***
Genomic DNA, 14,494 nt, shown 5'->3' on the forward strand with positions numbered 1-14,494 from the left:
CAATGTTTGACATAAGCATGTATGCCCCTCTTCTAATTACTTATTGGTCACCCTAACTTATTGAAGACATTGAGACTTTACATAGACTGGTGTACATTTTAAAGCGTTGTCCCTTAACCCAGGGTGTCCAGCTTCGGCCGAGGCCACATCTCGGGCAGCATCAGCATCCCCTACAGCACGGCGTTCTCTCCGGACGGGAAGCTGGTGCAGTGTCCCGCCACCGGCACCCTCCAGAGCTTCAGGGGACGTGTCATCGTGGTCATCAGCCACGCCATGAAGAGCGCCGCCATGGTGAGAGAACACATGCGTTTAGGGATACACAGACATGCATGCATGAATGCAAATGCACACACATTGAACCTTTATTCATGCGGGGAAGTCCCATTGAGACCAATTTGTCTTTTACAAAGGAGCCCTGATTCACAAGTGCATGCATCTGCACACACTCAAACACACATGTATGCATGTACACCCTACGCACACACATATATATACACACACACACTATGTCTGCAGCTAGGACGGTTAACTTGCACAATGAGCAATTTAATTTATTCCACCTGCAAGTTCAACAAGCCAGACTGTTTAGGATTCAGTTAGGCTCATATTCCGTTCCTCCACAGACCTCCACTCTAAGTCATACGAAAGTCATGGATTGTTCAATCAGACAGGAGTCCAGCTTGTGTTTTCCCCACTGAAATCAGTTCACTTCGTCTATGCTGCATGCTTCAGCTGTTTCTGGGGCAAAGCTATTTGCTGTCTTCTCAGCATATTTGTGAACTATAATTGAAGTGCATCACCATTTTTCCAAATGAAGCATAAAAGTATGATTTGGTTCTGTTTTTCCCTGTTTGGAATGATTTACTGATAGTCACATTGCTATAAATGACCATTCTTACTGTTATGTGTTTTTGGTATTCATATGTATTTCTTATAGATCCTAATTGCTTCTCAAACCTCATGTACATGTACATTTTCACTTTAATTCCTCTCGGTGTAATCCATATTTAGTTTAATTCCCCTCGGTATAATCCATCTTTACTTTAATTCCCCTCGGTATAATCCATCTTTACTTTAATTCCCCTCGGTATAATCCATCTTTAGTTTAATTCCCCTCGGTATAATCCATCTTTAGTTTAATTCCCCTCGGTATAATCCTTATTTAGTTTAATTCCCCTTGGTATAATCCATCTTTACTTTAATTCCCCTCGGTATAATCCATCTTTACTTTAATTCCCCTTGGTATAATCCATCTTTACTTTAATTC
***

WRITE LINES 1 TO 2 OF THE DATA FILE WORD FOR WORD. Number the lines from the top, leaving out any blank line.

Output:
Genomic DNA, 14,494 nt, shown 5'->3' on the forward strand with positions numbered 1-14,494 from the left:
CAATGTTTGACATAAGCATGTATGCCCCTCTTCTAATTACTTATTGGTCACCCTAACTTATTGAAGACATTGAGACTTTACATAGACTGGTGTACATTTTAAAGCGTTGTCCCTTAACCCAGGGTGTCCAGCTTCGGCCGAGGCCACATCTCGGGCAGCATCAGCATCCCCTACAGCACGGCGTTCTCTCCGGACGGGAAGCTGGTGCAGTGTCCCGCCACCGGCACCCTCCAGAGCTTCAGGGGACGTGTCATCGTGGTCATCAGCCACGCCATGAAGAGCGCCGCCATGGTGAGAGAACACATGCGTTTAGGGATACACAGACATGCATGCATGAATGCAAATGCACACACATTGAACCTTTATTCATGCGGGGAAGTCCCATTGAGACCAATTTGTCTTTTACAAAGGAGCCCTGATTCACAAGTGCATGCATCTGCACACACTCAAACACACATGTATGCATGTACACCCTACGCACACACATATATATACACACACACACTATGTCTGCAGCTAGGACGGTTAACTTGCACAATGAGCAATTTAATTTATTCCACCTGCAAGTTCAACAAGCCAGACTGTTTAGGATTCAGTTAGGCTCATATTCCGTTCCTCCACAGACCTCCACTCTAAGTCATACGAAAGTCATGGATTGTTCAATCAGACAGGAGTCCAGCTTGTGTTTTCCCCACTGAAATCAGTTCACTTCGTCTATGCTGCATGCTTCAGCTGTTTCTGGGGCAAAGCTATTTGCTGTCTTCTCAGCATATTTGTGAACTATAATTGAAGTGCATCACCATTTTTCCAAATGAAGCATAAAAGTATGATTTGGTTCTGTTTTTCCCTGTTTGGAATGATTTACTGATAGTCACATTGCTATAAATGACCATTCTTACTGTTATGTGTTTTTGGTATTCATATGTATTTCTTATAGATCCTAATTGCTTCTCAAACCTCATGTACATGTACATTTTCACTTTAATTCCTCTCGGTGTAATCCATATTTAGTTTAATTCCCCTCGGTATAATCCATCTTTACTTTAATTCCCCTCGGTATAATCCATCTTTACTTTAATTCCCCTCGGTATAATCCATCTTTAGTTTAATTCCCCTCGGTATAATCCATCTTTAGTTTAATTCCCCTCGGTATAATCCTTATTTAGTTTAATTCCCCTTGGTATAATCCATCTTTACTTTAATTCCCCTCGGTATAATCCATCTTTACTTTAATTCCCCTTGGTATAATCCATCTTTACTTTAATTC